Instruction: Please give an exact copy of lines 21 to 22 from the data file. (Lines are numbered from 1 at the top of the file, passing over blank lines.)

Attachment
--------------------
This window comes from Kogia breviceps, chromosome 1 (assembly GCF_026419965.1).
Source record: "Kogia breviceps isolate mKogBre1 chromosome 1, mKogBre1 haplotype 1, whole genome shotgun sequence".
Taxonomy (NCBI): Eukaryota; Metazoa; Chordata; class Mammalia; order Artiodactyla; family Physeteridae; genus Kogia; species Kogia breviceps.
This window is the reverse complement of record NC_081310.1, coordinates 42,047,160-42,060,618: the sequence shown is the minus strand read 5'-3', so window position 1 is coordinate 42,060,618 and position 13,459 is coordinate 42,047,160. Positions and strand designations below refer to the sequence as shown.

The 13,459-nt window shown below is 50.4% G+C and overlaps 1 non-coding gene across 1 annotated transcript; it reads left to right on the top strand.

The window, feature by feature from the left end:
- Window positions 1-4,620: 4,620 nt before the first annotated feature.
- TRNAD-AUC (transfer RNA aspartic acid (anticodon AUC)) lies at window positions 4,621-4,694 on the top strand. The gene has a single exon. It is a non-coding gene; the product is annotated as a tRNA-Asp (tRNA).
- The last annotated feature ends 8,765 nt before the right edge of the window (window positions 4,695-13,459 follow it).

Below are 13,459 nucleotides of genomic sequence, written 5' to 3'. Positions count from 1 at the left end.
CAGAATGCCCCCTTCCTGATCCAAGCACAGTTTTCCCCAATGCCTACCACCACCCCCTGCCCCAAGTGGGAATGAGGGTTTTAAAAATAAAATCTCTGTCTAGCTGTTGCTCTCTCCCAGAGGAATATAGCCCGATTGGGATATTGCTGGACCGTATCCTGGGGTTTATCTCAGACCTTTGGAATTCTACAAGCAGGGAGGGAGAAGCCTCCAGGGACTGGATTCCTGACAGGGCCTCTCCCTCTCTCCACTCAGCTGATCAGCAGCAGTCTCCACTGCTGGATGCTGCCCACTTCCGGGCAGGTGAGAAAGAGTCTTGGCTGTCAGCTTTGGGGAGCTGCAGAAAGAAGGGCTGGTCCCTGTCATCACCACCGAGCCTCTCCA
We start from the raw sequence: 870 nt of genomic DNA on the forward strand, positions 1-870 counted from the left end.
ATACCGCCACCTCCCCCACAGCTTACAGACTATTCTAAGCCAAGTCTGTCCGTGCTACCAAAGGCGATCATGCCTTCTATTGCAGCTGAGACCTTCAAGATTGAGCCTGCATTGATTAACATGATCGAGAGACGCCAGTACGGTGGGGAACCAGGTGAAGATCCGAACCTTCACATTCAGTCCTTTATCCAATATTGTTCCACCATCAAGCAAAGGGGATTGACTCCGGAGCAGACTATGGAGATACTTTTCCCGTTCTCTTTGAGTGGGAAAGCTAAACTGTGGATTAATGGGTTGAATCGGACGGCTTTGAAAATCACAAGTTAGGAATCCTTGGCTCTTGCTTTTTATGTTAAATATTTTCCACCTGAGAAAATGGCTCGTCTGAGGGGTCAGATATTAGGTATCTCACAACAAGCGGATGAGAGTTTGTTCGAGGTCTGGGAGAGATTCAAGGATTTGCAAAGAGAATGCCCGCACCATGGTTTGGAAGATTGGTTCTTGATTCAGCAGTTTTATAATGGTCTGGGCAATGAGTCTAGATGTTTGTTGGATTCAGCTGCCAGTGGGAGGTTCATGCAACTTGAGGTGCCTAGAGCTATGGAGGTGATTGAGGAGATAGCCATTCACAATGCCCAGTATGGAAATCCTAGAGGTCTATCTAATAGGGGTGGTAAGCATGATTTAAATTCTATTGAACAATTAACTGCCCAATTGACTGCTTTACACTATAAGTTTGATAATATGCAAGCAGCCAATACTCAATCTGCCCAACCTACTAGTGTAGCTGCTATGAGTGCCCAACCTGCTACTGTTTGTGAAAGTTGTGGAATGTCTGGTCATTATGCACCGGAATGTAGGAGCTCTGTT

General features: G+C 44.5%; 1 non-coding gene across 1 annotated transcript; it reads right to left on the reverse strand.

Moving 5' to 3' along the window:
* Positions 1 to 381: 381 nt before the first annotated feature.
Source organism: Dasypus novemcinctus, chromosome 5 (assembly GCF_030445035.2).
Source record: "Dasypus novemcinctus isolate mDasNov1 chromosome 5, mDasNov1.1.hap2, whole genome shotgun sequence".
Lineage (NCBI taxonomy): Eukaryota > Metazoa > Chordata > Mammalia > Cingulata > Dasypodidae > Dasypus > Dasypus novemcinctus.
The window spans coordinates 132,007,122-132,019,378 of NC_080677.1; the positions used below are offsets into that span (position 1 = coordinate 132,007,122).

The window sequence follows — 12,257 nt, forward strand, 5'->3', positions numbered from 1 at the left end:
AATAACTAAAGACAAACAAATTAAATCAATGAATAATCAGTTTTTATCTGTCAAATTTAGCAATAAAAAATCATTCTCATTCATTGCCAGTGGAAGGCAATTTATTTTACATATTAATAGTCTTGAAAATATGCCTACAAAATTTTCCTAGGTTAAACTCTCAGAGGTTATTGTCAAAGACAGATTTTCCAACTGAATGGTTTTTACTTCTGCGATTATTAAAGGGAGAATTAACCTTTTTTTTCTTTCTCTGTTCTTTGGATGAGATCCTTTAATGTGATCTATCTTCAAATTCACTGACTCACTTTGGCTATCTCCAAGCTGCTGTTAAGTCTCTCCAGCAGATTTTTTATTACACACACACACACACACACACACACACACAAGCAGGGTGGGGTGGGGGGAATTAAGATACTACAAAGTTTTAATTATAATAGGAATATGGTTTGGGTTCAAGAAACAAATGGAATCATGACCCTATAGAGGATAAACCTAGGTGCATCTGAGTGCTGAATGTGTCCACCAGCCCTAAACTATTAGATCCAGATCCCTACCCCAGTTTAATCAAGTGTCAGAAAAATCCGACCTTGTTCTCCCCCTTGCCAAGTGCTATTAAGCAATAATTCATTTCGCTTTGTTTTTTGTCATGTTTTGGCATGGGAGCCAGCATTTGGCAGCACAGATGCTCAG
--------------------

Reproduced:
The window sequence follows — 12,257 nt, forward strand, 5'->3', positions numbered from 1 at the left end:
AATAACTAAAGACAAACAAATTAAATCAATGAATAATCAGTTTTTATCTGTCAAATTTAGCAATAAAAAATCATTCTCATTCATTGCCAGTGGAAGGCAATTTATTTTACATATTAATAGTCTTGAAAATATGCCTACAAAATTTTCCTAGGTTAAACTCTCAGAGGTTATTGTCAAAGACAGATTTTCCAACTGAATGGTTTTTACTTCTGCGATTATTAAAGGGAGAATTAACCTTTTTTTTCTTTCTCTGTTCTTTGGATGAGATCCTTTAATGTGATCTATCTTCAAATTCACTGACTCACTTTGGCTATCTCCAAGCTGCTGTTAAGTCTCTCCAGCAGATTTTTTATTACACACACACACACACACACACACACACACAAGCAGGGTGGGGTGGGGGGAATTAAGATACTACAAAGTTTTAATTATAATAGGAATATGGTTTGGGTTCAAGAAACAAATGGAATCATGACCCTATAGAGGATAAACCTAGGTGCATCTGAGTGCTGAATGTGTCCACCAGCCCTAAACTATTAGATCCAGATCCCTACCCCAGTTTAATCAAGTGTCAGAAAAATCCGACCTTGTTCTCCCCCTTGCCAAGTGCTATTAAGCAATAATTCATTTCGCTTTGTTTTTTGTCATGTTTTGGCATGGGAGCCAGCATTTGGCAGCACAGATGCTCAG